Legislature funding includes new STEM building

Aerial photo of UW Bothell Cascadia campus

UW Bothell and Cascadia College will share a new STEM building on campus.

The recent session of the Washington Legislature made a significant investment in the future of the University of Washington Bothell by sending the governor budgets that will add a new science building to campus and start a behavioral health program.  

Lawmakers also decided to fully fund the State Need Grant, now to be called the Washington College Grant, making higher education achievable for all Washington students. 

Meeting STEM demand 

The most visible addition to campus, under the budgets signed May 21 by Gov. Jay Inslee, will be the science building that UW Bothell will share with Cascadia College. Lawmakers approved $76 million, which along with a previous appropriation, brings the total investment to $79 million. It will open more room for UW Bothell’s School of Science, Technology, Engineering & Mathematics (STEM). 

The new building is expected to be located between UW Bothell’s Discovery Hall, home of the School of STEM, and the CC3 Cascadia building. It's expected to open in the fall of 2022. 

Chancellor Wolf Yeigh said the university is grateful for the support from the state, especially from our elected officials. 

“This funding will enable us to proceed with a new building that will add to our ability to graduate more students prepared for high-demand jobs in science, technology, engineering and math,” Yeigh said. 

The Economic Alliance of Snohomish County and Life Science Washington supported the funding in the capital budget because qualified applicants for high-demand jobs in biotech and aerospace are in short supply.  

Shared building 

“It’s important to note that UW Bothell and Cascadia College are partners in the project,” Yeigh added, “extending our distinctive cooperation on our shared campus.” 

The new building represents the best of each institution, their respective missions and the co-located campus, Cascadia President Eric Murray said.  

“Together, we model for students our joint goals of integrated education and academic pathways that will help them succeed. This building will provide opportunities for students, faculty and staff to realize education in unique ways not found at any other institution in the country," Murray said. 

UW Bothell’s interests are promoted in Olympia by Kelly Snyder, assistant vice chancellor of campus and community development; and Ryan McIrvin, assistant director of government and community relations, who reported success on these budget items. 

Critical investments 

STEM operations: A new Workforce Education Investment Act will be the source of $1.5 million to support continued growth in the School of STEM. It will fund new faculty and enable another 210 students to enroll in programs to support the Bothell Biomedical Manufacturing Innovation Partnership Zone.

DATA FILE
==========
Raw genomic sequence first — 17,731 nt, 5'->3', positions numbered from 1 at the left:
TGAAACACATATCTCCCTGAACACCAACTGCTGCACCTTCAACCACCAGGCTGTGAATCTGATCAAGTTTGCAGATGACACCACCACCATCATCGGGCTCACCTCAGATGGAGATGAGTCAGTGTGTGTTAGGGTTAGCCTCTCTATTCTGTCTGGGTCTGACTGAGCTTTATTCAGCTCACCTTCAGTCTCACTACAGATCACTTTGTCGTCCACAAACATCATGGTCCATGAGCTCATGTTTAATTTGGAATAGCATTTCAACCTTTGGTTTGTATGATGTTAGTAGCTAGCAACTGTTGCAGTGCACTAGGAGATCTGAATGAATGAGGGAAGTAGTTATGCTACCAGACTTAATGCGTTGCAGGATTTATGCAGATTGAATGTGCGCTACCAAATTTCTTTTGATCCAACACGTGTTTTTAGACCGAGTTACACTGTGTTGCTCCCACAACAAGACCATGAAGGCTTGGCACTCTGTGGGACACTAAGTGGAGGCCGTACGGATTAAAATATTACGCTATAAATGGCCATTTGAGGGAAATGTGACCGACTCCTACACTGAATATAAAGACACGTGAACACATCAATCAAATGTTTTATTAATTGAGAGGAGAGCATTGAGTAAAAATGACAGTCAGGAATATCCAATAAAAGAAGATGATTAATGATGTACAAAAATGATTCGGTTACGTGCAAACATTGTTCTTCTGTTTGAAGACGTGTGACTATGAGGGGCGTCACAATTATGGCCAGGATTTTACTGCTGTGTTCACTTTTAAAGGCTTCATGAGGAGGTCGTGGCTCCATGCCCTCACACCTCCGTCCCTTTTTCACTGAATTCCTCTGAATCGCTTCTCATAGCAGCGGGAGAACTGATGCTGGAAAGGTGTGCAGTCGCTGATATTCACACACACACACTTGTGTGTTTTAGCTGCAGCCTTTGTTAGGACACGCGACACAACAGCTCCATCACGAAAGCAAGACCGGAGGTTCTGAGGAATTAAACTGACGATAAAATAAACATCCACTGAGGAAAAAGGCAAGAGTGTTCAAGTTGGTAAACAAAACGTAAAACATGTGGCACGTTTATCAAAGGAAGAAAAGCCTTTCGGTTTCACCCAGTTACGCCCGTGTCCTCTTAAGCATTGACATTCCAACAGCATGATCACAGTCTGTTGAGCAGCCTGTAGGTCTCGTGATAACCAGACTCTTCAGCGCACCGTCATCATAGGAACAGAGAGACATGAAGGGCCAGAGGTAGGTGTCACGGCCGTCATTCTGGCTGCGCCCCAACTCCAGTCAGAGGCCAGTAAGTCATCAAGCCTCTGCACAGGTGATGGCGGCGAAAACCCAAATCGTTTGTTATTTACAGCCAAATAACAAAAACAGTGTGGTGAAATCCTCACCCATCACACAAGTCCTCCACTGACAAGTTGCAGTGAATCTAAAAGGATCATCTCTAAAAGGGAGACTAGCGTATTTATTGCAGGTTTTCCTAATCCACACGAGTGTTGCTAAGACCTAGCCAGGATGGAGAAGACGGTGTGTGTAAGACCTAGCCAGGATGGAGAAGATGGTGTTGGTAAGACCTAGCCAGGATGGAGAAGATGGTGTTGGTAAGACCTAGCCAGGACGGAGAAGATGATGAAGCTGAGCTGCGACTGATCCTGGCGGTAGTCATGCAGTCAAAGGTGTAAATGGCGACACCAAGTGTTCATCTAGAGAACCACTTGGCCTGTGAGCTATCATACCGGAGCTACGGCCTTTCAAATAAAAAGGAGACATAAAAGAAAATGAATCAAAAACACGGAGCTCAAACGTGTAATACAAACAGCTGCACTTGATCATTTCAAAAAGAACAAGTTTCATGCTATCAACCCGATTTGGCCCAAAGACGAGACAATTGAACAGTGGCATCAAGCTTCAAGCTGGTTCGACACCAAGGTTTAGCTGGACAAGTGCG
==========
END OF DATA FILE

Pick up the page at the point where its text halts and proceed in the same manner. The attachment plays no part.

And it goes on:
Student financial aid: Replacing the State Need Grant with the new, more generous Washington College Grant will tap a dedicated revenue stream to help make a college education affordable for more than 1,700 UW Bothell students who are eligible for federal Pell grants. 

Behavioral health certificate: Lawmakers approved $400,000 for the School of Nursing & Health Studies (SNHS) to develop online behavioral health courses for K-12 teachers and staff. 

SNHS Dean Shari Dworkin said the university is working with stakeholders to develop courses that will cover foundational knowledge of mental health, mental illness and substance use. Teachers and staff will be taught how to promote the health and well-being of public-school students, including when and how to intervene. 

"We are pleased to be a part of statewide efforts to assist with the mental health needs of students in the K-12 system,” Dworkin said. “Targeting all school professionals with more robust behavioral health competencies will help to bolster mental health support and services for students in public schools in Washington state." 

The certificate program was strongly supported by Rep. Tana Senn of Mercer Island who believes it will provide K-12 teachers skills to recognize problems and potentially prevent school violence. 

Park educational center: The budget also will provide $750,000 to Washington State Parks for an education and research center at Saint Edward State Park that UW Bothell faculty are helping plan. 

“This could be a site where we teach our field classes, conduct field research, mentor students, engage communities and much more,” said David Stokes, professor of ecology and conservation biology in the School of Interdisciplinary Arts & Sciences, who has been working with state and community project leaders. 

Interstate improvements: Of interest to campus commuters is $600 million that lawmakers approved for Interstate 405. It will add a lane between Highway 522 and Highway 527 and improve those two interchanges.


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